After Mass I walked around the compound, but there wasn't much to explore: part of the enclosure is a monastery, and one cannot just walk in and look about. On the other hand, right next to the house where I was staying was a "farm" of satellite dishes--seven in all, one of them as large as the two-storey house in which I was staying. (You can see these dishes, and the house in which I stayed, if you look at the EWTN compound with Google Earth. You will not see me snooping around the dishes, and you certainly won't see me trying to break into the monastery. I really have no idea what you're talking about.)
When it was finally time for the taping, I changed into my best dress uniform and walked over to the studio with Fr. Nicholls. His uniform was much nicer than mine, being all black and priestly, but I did have on a nice tie and a sweet little silk hankie that Lisa gave me for Christmas about twelve years ago. Nevertheless as I walked along beside him I couldn't help feeling like a pair of old brown shoes at a black tie party.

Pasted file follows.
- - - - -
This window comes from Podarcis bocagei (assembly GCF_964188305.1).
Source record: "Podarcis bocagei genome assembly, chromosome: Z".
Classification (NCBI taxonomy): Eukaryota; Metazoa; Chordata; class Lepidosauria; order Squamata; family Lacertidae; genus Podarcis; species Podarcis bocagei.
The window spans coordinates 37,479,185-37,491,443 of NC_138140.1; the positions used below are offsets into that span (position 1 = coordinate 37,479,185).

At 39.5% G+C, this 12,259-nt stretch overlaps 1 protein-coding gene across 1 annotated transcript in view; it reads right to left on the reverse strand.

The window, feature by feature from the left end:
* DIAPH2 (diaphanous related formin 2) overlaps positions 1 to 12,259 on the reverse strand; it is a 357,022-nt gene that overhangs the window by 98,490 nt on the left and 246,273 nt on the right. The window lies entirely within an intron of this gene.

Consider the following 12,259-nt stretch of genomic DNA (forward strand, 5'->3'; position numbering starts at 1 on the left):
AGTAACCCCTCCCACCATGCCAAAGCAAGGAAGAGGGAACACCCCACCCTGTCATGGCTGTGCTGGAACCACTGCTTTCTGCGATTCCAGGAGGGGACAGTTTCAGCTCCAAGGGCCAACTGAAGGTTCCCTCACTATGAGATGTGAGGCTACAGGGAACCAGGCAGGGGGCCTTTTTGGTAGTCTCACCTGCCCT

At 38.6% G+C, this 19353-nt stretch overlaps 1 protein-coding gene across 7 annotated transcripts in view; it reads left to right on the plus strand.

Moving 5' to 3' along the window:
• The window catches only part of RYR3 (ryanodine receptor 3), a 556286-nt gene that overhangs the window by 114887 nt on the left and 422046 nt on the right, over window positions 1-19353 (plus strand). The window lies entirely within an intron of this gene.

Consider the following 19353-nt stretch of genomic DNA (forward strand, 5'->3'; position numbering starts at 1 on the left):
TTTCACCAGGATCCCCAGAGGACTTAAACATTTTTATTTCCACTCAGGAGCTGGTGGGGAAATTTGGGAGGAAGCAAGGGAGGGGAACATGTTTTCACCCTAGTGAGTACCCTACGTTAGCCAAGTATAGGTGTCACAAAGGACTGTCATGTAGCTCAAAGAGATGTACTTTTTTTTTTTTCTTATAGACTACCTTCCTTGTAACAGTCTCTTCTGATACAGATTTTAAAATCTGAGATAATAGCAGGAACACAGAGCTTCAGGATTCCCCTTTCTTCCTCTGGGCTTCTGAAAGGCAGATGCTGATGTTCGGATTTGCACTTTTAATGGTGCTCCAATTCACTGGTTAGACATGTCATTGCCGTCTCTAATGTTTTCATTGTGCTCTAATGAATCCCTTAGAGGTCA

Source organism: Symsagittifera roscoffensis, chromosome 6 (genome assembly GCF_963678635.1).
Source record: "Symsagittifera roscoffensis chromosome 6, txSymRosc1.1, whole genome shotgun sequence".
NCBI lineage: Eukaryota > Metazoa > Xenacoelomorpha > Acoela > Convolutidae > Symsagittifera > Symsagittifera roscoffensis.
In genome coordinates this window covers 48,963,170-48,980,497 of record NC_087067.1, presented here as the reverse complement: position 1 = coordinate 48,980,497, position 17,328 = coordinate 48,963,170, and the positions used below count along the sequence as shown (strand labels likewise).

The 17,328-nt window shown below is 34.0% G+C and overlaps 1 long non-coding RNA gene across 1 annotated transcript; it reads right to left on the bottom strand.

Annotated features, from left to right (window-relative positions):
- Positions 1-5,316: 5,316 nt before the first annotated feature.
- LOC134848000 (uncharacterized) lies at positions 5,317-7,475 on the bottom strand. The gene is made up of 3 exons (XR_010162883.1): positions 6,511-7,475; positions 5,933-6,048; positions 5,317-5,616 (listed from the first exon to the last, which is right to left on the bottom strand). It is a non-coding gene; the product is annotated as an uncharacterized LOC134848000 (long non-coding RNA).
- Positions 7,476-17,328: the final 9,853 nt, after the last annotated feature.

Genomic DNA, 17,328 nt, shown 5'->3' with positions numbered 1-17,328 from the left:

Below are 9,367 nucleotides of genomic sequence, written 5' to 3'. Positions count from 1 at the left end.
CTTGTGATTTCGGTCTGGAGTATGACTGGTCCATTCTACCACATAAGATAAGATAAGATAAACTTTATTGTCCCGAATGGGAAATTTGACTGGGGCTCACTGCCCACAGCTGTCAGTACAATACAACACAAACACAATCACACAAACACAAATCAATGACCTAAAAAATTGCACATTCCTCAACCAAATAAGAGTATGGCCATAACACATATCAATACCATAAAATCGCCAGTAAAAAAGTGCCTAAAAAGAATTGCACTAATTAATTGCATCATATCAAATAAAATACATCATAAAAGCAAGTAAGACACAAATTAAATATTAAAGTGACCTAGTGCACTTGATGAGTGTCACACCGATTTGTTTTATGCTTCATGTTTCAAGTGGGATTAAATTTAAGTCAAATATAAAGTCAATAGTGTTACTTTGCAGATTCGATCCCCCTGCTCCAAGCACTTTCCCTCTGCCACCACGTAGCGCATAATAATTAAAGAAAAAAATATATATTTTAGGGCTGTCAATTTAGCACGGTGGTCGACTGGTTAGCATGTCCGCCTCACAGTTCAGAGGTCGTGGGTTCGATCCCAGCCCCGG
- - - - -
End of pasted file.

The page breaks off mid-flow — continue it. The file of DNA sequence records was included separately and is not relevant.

The studio was deserted except for Marcus Grodi, the host of The Journey Home, and his crew, which seemed to me to number fewer than a dozen people. There were three cameramen, a Franciscan stage director who also applied makeup to everyone, and the producer and director and whoever else was back in "the booth". Although there were chairs for an audience, there was nobody there watching the taping. Some episodes of the show are live, and they take calls from viewers and questions form the audience, but both shows we taped that night were canned.